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Decode the given message manually or using a table only

  1. Nov 28, 2012 #1
    1. The problem statement, all variables and given/known data
    We have captured some transmission from some transmission media and it is not a clear readable text. We know that the message part of the frame is using ASCII-coding to code the message. The transmission is in several parts. We know that the start of frame is 1010101010101011 and we know that the message is always 70 bits long. What is the message in clear clear text if the message is the following.

    AAAB5452414E534D49535349AAAB494F4E20464C5549442052AAAB4544204C494E45393030

    2. Relevant equations



    3. The attempt at a solution

    This homework was given to us by our professor after giving brief introduction about ASCII codes (nothing in detail) as a part of digital circuits course. I tried using the tables and some tools online to convert it to readable text but failed. Can you please give me a hint ?
     
  2. jcsd
  3. Nov 28, 2012 #2
    the binary 1010-1010-1011 is 10-10-11 in decimal

    The hex starts A-A-B which is, you guessed it, 10-10-11 in decimal

    I'd assume AAAB is the header, and the message starts with the 54...

    Not sure how far I should go with a homework question
     
  4. Nov 28, 2012 #3

    Thanks for the hint. It got me started. But I got stuck again. I am not sure if I should use the ASCII value of 5(hex) at a time or 54(hex) at a time. And I am sorry because homework was totally out of what was taught in class and the professor wanted us to find the solutions using online resources.
     
  5. Nov 28, 2012 #4
    By outside resources he means that you should find and read articles on the subject, not that you should crowd source the answer. It's a mathy class not a social engineering class.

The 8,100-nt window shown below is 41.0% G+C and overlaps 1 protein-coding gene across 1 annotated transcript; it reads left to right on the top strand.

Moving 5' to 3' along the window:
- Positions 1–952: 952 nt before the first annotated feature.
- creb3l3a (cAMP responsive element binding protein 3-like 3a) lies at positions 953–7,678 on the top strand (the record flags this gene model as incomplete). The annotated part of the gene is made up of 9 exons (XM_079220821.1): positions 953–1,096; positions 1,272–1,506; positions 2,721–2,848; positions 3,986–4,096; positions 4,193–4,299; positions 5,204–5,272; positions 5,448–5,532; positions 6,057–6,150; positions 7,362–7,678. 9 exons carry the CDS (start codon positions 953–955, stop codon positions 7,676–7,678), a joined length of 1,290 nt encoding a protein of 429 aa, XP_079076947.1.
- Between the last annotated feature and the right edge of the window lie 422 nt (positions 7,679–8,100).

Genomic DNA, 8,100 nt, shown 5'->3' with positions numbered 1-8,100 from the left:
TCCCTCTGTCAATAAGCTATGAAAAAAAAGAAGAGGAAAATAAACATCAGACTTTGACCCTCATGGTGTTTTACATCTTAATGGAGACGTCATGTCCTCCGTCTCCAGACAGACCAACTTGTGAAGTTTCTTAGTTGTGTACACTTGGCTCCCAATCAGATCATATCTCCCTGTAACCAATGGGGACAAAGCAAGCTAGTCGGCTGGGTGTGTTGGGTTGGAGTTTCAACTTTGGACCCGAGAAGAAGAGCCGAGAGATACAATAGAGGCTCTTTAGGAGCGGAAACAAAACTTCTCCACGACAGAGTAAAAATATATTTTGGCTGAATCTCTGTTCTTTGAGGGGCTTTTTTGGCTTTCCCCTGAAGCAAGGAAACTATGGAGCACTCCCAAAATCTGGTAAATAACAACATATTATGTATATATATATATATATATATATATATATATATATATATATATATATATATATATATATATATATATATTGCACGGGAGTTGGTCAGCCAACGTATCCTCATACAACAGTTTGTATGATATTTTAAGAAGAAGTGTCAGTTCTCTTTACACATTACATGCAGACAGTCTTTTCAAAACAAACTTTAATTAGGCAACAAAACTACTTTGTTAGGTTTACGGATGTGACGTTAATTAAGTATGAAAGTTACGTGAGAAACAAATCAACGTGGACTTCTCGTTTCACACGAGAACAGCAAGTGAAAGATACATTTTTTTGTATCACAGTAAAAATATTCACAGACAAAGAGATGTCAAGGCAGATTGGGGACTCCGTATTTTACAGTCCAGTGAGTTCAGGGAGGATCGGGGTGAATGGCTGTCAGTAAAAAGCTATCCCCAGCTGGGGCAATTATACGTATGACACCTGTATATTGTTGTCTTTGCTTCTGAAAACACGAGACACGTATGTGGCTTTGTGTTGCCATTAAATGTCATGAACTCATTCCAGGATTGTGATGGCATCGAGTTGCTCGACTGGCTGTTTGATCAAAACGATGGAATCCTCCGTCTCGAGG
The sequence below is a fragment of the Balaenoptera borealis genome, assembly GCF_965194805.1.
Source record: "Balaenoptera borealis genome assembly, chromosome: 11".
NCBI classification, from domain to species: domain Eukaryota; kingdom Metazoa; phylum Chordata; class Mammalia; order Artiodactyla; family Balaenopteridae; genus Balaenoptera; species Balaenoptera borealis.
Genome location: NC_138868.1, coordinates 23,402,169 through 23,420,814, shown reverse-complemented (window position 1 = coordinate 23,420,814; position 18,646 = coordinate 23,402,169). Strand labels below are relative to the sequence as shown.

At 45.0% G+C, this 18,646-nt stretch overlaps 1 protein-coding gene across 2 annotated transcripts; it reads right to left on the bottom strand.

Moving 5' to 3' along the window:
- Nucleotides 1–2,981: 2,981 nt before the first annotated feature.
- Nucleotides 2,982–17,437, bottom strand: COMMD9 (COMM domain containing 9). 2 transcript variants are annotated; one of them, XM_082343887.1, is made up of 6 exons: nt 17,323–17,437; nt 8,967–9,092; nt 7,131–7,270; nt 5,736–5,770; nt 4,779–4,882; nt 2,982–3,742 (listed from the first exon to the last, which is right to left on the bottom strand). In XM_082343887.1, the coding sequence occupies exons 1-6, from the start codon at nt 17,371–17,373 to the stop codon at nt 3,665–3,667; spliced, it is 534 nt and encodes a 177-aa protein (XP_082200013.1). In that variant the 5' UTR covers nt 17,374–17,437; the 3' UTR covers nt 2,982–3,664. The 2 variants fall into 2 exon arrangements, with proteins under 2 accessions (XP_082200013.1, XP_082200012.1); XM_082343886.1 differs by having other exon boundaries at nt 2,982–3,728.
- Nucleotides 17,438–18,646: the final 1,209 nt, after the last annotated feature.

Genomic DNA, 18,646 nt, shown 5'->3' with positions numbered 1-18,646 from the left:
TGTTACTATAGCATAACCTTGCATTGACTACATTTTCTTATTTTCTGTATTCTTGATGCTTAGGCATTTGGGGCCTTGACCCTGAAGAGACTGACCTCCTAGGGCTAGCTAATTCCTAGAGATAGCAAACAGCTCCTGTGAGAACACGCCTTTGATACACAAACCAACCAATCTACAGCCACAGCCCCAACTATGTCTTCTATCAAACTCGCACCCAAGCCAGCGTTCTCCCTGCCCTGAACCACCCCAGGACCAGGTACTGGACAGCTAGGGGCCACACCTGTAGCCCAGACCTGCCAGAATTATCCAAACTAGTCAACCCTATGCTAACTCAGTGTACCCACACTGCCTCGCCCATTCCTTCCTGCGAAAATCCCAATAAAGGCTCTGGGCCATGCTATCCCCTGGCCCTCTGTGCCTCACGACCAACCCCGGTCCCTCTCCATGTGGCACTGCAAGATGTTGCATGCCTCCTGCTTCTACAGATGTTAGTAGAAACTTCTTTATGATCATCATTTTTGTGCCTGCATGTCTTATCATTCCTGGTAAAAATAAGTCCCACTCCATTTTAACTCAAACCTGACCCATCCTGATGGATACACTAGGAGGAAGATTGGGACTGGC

6. Nov 28, 2012 #5
    Ok i got your point. But I did that beforehand it worked for all other problems I had but not this one and also i compared the message part with ASCII characters in the table but i still cannot get a readable text. And there are 70 bits in the message part and each bit when decoded using the table give out something stupid and very long.
     
  7. Nov 28, 2012 #6

    berkeman

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    Staff: Mentor

    What does 54 in hex represent in ASCII? What does hex 52 represent in ASCII? Keep going...
     
  8. Nov 28, 2012 #7

    Thank you. I tried doing with a single bit value ie fot 5,2 and so on. So i did not get readable message. Thank you once again. But i still dont understand why the we use twot bits at a time but not 1 or 2. thanks once again
     
  9. Nov 28, 2012 #8

    collinsmark

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    Homework Helper
    Gold Member

    Each hexadecimal number in the message is 4 bits. Ascii characters are represented by 8 bits (one byte).

    Think of it another way. The hexidecimal numbers in the message range from 0 to F (0, 1, 2, 3, 4, 5, 6, 7, 8, 9, A, B, C, D, E, F). That's a total of 16 values for each hex digit. (24 = 16). If only one hexadecimal numeral mapped to an Ascii character, there would be only 16 Ascii characters, maximum. One couldn't even represent the alphabet that way, not to mention numbers and special characters.

    With two hexidecimal numerals per Ascii character, there's 8 bits (one byte). That allows for a total of 28 = 256 possible representations. (And, if you haven't guessed, the Ascii table plus the extended Ascii codes total to 256 different characters.)
     
  10. Nov 28, 2012 #9

    Thanks a bunch for a crystal clear explanation. :smile:
     
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